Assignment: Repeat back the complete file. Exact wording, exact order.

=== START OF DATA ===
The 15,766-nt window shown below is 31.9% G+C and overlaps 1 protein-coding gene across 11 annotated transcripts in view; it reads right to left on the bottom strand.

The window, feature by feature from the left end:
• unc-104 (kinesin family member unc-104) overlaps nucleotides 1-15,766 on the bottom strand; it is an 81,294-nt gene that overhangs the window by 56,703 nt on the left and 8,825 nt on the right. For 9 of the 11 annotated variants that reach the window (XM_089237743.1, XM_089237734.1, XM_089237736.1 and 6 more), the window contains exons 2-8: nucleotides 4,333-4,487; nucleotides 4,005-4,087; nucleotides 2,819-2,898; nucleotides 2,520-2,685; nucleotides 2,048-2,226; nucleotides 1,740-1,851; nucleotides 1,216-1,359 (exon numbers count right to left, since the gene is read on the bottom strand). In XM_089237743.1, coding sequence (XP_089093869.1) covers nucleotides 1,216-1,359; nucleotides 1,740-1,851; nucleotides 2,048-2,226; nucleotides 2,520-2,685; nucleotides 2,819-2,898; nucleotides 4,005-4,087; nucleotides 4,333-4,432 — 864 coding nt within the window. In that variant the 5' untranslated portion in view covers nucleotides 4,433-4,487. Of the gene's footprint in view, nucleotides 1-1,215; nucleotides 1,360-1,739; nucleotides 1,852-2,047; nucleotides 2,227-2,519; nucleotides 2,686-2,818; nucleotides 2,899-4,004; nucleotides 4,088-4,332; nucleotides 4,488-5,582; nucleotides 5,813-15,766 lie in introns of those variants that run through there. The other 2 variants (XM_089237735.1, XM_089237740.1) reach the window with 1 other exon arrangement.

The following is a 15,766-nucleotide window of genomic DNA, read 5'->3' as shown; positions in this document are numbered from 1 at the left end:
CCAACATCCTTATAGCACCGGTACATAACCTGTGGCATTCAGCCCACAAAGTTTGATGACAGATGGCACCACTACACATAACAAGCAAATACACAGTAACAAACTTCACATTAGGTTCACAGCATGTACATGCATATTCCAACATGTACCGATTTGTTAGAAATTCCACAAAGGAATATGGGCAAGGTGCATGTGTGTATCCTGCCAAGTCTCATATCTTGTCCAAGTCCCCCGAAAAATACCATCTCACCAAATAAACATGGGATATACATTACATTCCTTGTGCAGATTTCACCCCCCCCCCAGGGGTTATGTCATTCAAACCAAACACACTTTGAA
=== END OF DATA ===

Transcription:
The 15,766-nt window shown below is 31.9% G+C and overlaps 1 protein-coding gene across 11 annotated transcripts in view; it reads right to left on the bottom strand.

The window, feature by feature from the left end:
• unc-104 (kinesin family member unc-104) overlaps nucleotides 1-15,766 on the bottom strand; it is an 81,294-nt gene that overhangs the window by 56,703 nt on the left and 8,825 nt on the right. For 9 of the 11 annotated variants that reach the window (XM_089237743.1, XM_089237734.1, XM_089237736.1 and 6 more), the window contains exons 2-8: nucleotides 4,333-4,487; nucleotides 4,005-4,087; nucleotides 2,819-2,898; nucleotides 2,520-2,685; nucleotides 2,048-2,226; nucleotides 1,740-1,851; nucleotides 1,216-1,359 (exon numbers count right to left, since the gene is read on the bottom strand). In XM_089237743.1, coding sequence (XP_089093869.1) covers nucleotides 1,216-1,359; nucleotides 1,740-1,851; nucleotides 2,048-2,226; nucleotides 2,520-2,685; nucleotides 2,819-2,898; nucleotides 4,005-4,087; nucleotides 4,333-4,432 — 864 coding nt within the window. In that variant the 5' untranslated portion in view covers nucleotides 4,433-4,487. Of the gene's footprint in view, nucleotides 1-1,215; nucleotides 1,360-1,739; nucleotides 1,852-2,047; nucleotides 2,227-2,519; nucleotides 2,686-2,818; nucleotides 2,899-4,004; nucleotides 4,088-4,332; nucleotides 4,488-5,582; nucleotides 5,813-15,766 lie in introns of those variants that run through there. The other 2 variants (XM_089237735.1, XM_089237740.1) reach the window with 1 other exon arrangement.

The following is a 15,766-nucleotide window of genomic DNA, read 5'->3' as shown; positions in this document are numbered from 1 at the left end:
CCAACATCCTTATAGCACCGGTACATAACCTGTGGCATTCAGCCCACAAAGTTTGATGACAGATGGCACCACTACACATAACAAGCAAATACACAGTAACAAACTTCACATTAGGTTCACAGCATGTACATGCATATTCCAACATGTACCGATTTGTTAGAAATTCCACAAAGGAATATGGGCAAGGTGCATGTGTGTATCCTGCCAAGTCTCATATCTTGTCCAAGTCCCCCGAAAAATACCATCTCACCAAATAAACATGGGATATACATTACATTCCTTGTGCAGATTTCACCCCCCCCCCAGGGGTTATGTCATTCAAACCAAACACACTTTGAA